Morning-afters are normally a fuzzy confusion but, on this morning after, I was bright as a bee.  I remembered everything from the previous night as clear and as the hot, sea-side Sundays from childhood.

I didn’t see much of The Burning Bush after that.   It was all me and Maura.  Me and Maura eating together.   Me and Maura cuddled up on her sofa.   Me and Maura laughing our legs off at some silly joke.   Me and Maura dancing till three in the morning.   For my birthday she brought me to Prague.  Berlin for Christmas.   Madrid for Easter.   Boys oh boys, this was the life.  I moved in.

She had an e-business on the side which was how she could afford the trips. Nothing big but it turned a nice profit, enough for life’s little luxuries as she said herself.    She sold ladies fashions, discontinued lines, which she bought from several wholesalers.

I helped by answering e-mails, taking orders and, packing them for delivery.  She had the whole thing streamlined.  She and Shauna, her friend since primary school, choose the items.   Maura priced and promoted.   Shauna collected the goods and delivered.   And now,  with me helping, we could move more stuff, profits went up and I got my cut.

Me and Maura started talking about settling down and buying a house.   I met her family, they loved me.   She met mine, they loved her.   I brought her to Paris and proposed at the top of the Eifel Tower.   How’s that for style!   We set a date for the wedding.

I started taking an interest in fashion – though I wouldn’t be caught saying that out loud!   But it made sense.   I’d browse fashion sites to get my eye in and for the fashion lingo.   It came in handy when I had to answer a query.   Then, a month before the wedding, Shauna arrived with her breath in her fist and a bundle of stuff she’d collected.   He eyes were lit up, her cheeks flushed.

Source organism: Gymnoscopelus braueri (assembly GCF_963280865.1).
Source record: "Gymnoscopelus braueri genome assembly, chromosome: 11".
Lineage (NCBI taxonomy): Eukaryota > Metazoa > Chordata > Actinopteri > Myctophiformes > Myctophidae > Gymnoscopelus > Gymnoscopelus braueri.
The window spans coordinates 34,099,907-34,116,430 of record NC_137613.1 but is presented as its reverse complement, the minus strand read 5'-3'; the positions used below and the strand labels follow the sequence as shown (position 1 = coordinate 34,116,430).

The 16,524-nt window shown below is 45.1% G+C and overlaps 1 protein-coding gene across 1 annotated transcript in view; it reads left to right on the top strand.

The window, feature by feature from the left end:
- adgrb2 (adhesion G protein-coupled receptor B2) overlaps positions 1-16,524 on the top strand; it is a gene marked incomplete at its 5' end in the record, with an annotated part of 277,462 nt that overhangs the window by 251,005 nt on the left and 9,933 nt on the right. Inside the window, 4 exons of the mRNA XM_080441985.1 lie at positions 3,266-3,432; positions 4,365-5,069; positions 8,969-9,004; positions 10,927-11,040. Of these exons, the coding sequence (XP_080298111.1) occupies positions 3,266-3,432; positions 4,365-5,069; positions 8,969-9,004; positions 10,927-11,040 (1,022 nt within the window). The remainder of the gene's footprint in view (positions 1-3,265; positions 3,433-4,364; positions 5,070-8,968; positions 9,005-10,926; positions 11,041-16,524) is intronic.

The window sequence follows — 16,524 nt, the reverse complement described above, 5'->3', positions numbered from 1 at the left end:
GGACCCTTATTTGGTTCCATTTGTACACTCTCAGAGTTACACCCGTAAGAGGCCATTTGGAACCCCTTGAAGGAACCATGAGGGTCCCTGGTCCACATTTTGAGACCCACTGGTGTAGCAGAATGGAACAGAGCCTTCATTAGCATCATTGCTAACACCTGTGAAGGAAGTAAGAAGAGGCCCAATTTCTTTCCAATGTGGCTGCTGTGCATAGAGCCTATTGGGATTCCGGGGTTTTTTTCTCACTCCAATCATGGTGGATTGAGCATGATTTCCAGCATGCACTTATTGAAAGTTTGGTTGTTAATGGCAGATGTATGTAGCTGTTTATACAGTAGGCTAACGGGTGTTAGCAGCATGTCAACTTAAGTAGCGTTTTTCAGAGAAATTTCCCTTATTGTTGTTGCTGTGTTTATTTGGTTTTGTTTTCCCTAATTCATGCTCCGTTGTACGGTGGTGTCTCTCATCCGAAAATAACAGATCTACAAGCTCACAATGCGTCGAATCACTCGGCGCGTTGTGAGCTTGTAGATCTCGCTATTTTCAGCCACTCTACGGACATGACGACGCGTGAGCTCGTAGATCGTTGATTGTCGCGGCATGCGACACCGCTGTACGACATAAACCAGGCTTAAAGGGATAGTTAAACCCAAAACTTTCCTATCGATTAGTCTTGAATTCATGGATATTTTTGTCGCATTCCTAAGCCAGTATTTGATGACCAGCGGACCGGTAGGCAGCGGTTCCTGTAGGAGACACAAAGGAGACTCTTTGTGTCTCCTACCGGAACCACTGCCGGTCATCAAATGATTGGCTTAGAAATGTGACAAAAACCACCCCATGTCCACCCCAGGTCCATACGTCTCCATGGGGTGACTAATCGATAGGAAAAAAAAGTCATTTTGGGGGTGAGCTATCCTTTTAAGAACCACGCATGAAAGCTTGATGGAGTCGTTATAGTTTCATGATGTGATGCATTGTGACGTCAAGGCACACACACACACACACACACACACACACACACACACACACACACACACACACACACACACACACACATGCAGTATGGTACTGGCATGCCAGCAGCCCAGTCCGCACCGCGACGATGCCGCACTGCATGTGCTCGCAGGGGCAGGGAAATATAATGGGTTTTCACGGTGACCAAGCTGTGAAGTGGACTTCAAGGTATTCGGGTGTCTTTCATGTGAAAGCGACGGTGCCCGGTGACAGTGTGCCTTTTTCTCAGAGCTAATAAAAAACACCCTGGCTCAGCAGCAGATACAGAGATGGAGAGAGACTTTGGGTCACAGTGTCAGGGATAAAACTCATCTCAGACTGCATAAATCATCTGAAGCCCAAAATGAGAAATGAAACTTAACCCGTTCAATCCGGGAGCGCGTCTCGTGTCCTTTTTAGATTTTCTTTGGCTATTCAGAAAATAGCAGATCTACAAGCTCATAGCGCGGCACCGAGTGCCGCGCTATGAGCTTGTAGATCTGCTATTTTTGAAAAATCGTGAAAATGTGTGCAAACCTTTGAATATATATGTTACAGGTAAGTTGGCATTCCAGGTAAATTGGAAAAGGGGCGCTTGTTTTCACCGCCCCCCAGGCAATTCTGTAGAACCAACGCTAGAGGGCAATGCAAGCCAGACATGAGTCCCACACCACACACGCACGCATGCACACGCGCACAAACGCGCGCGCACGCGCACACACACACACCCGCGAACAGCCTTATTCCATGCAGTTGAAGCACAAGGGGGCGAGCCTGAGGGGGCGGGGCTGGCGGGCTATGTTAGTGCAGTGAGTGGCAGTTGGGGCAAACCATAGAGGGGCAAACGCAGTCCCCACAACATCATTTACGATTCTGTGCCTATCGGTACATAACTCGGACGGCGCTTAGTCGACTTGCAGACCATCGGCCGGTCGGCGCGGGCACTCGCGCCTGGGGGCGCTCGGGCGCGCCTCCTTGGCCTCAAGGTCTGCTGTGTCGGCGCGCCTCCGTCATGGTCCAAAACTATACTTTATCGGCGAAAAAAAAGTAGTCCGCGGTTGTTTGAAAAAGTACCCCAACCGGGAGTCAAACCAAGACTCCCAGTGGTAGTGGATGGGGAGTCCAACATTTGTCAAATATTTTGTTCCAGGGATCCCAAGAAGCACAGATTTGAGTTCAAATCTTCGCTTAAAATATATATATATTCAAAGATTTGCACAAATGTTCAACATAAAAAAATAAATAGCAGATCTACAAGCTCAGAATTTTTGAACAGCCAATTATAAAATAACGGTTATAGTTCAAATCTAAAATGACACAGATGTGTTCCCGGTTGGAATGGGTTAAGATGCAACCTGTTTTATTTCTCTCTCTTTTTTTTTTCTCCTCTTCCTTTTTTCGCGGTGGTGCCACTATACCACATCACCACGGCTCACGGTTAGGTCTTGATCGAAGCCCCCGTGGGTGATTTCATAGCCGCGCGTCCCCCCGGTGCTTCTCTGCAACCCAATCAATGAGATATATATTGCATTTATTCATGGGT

“Jesus Maura,” she said. “that was a close call I…”

“With the car?” Maura interrupted.

“The car?   Oh yeah, yeah, right, with the car.”

It clearly was nothing to do with the car.

Later,when I was packing a gold brocade evening suit, Original Price 1,899 Euro, Our Price 750 Euro.    It looked vaguely familiar.   Then I noticed a tag.   Brown Thomas.    But we never bought from Brown Thomas.  I checked the label.  It was Versace.  I Googled, Versace Prêt-a-Porter and there it was, part of this season’s collection.  So definitely NOT a discontinued line.

“I think Shauna might be shop-lifting.” I told Maura after dinner.

Maura drained the last of her wine.

“Not shop-lifting, love… liberating.”

“What?”

“Have you any idea what kind of outrageous mark up there is on those outfits?”

“No.”

Well. they  can afford to reduce them by 50, or even 70, percent in the January sales.   They’re ripping us off.    We’re just restoring the equilibrium.”

“You could end up in prison.”

“So could you.”

I didn’t know what to think.   How could the woman I love be a crook?     What should I do?   Send an anonymous letter to Brown Thomas?  Tip off the Guards?   Call off the wedding?   I churned it around in my mind for a week and finally decided to have a word with The Burning Bush.   He’d got me into this, maybe he’d have an out.

There he was, as usual, near the fire.   Case on the table.  Hat off.  Overcoat open.  A pint of plain and a ball of malt in front of him.   I sat down and told him my tale.

He smiled.

And pluck, says he, till time and times are done,

The silver apples of the moon,

The golden apples of the sun.

“That’s no kind of answer.” I said.

“Apples,” he said with a wink and he took a long pull on his pint.   “Silver and gold.”

I stayed for another half hour or so but not another word passed his lips.

Later that night I woke up with Maura’s long hair in my face.   She turned towards me.   Her eyes opened briefly and she smiled.   Then she slept again.    The solution seeped gently into my head.   I’d marry Maura, I mean, she was the love of my life.  I’d pluck the apples and I’d enjoy them.   We’d have a child, maybe two, and gradually, gently, over time, I’d wean her off crime.   Children would make all the difference.   Wouldn’t they?

END